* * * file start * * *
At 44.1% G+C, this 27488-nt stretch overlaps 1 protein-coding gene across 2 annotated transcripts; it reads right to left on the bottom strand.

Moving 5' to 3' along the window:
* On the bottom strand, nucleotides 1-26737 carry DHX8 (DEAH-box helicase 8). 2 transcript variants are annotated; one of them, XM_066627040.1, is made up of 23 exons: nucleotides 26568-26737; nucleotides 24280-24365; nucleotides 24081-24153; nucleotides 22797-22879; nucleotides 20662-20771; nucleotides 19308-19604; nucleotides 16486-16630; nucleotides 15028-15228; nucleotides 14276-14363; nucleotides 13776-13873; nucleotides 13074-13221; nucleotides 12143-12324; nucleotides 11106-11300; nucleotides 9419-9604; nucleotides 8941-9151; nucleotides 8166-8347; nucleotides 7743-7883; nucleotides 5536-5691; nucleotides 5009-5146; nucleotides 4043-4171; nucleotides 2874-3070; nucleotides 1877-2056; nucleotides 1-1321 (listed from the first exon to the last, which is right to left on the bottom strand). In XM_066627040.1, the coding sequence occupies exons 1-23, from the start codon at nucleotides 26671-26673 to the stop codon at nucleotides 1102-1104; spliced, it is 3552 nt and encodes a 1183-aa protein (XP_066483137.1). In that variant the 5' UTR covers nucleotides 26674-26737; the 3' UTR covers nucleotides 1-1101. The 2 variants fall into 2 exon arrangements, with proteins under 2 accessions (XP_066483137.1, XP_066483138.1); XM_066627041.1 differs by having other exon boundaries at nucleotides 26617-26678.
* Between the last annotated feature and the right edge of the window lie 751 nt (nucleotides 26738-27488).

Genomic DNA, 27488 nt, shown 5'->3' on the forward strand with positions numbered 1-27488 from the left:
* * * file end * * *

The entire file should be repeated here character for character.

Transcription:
At 44.1% G+C, this 27488-nt stretch overlaps 1 protein-coding gene across 2 annotated transcripts; it reads right to left on the bottom strand.

Moving 5' to 3' along the window:
* On the bottom strand, nucleotides 1-26737 carry DHX8 (DEAH-box helicase 8). 2 transcript variants are annotated; one of them, XM_066627040.1, is made up of 23 exons: nucleotides 26568-26737; nucleotides 24280-24365; nucleotides 24081-24153; nucleotides 22797-22879; nucleotides 20662-20771; nucleotides 19308-19604; nucleotides 16486-16630; nucleotides 15028-15228; nucleotides 14276-14363; nucleotides 13776-13873; nucleotides 13074-13221; nucleotides 12143-12324; nucleotides 11106-11300; nucleotides 9419-9604; nucleotides 8941-9151; nucleotides 8166-8347; nucleotides 7743-7883; nucleotides 5536-5691; nucleotides 5009-5146; nucleotides 4043-4171; nucleotides 2874-3070; nucleotides 1877-2056; nucleotides 1-1321 (listed from the first exon to the last, which is right to left on the bottom strand). In XM_066627040.1, the coding sequence occupies exons 1-23, from the start codon at nucleotides 26671-26673 to the stop codon at nucleotides 1102-1104; spliced, it is 3552 nt and encodes a 1183-aa protein (XP_066483137.1). In that variant the 5' UTR covers nucleotides 26674-26737; the 3' UTR covers nucleotides 1-1101. The 2 variants fall into 2 exon arrangements, with proteins under 2 accessions (XP_066483137.1, XP_066483138.1); XM_066627041.1 differs by having other exon boundaries at nucleotides 26617-26678.
* Between the last annotated feature and the right edge of the window lie 751 nt (nucleotides 26738-27488).

Genomic DNA, 27488 nt, shown 5'->3' on the forward strand with positions numbered 1-27488 from the left: